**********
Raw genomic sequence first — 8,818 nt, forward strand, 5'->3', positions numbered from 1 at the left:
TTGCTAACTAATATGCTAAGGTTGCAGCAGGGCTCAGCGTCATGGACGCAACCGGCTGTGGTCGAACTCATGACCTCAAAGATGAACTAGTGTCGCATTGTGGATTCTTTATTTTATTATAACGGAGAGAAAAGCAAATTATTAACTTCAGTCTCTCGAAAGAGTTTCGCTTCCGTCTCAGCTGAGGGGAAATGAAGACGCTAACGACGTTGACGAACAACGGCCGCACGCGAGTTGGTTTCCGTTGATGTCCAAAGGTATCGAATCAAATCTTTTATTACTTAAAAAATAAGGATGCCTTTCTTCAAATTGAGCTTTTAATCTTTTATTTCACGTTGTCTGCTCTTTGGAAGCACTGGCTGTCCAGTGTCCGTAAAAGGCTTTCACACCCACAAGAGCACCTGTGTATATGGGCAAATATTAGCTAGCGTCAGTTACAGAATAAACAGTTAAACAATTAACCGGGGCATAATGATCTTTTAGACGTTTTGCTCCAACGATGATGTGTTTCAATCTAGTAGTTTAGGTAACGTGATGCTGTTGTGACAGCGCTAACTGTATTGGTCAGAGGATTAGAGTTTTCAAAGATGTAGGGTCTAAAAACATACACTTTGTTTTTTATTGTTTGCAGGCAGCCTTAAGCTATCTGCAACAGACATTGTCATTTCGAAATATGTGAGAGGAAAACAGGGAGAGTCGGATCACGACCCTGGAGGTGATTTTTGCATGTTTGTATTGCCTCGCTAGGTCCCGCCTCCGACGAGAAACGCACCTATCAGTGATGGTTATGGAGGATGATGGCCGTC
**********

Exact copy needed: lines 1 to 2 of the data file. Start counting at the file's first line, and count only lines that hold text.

Raw genomic sequence first — 8,818 nt, forward strand, 5'->3', positions numbered from 1 at the left:
TTGCTAACTAATATGCTAAGGTTGCAGCAGGGCTCAGCGTCATGGACGCAACCGGCTGTGGTCGAACTCATGACCTCAAAGATGAACTAGTGTCGCATTGTGGATTCTTTATTTTATTATAACGGAGAGAAAAGCAAATTATTAACTTCAGTCTCTCGAAAGAGTTTCGCTTCCGTCTCAGCTGAGGGGAAATGAAGACGCTAACGACGTTGACGAACAACGGCCGCACGCGAGTTGGTTTCCGTTGATGTCCAAAGGTATCGAATCAAATCTTTTATTACTTAAAAAATAAGGATGCCTTTCTTCAAATTGAGCTTTTAATCTTTTATTTCACGTTGTCTGCTCTTTGGAAGCACTGGCTGTCCAGTGTCCGTAAAAGGCTTTCACACCCACAAGAGCACCTGTGTATATGGGCAAATATTAGCTAGCGTCAGTTACAGAATAAACAGTTAAACAATTAACCGGGGCATAATGATCTTTTAGACGTTTTGCTCCAACGATGATGTGTTTCAATCTAGTAGTTTAGGTAACGTGATGCTGTTGTGACAGCGCTAACTGTATTGGTCAGAGGATTAGAGTTTTCAAAGATGTAGGGTCTAAAAACATACACTTTGTTTTTTATTGTTTGCAGGCAGCCTTAAGCTATCTGCAACAGACATTGTCATTTCGAAATATGTGAGAGGAAAACAGGGAGAGTCGGATCACGACCCTGGAGGTGATTTTTGCATGTTTGTATTGCCTCGCTAGGTCCCGCCTCCGACGAGAAACGCACCTATCAGTGATGGTTATGGAGGATGATGGCCGTC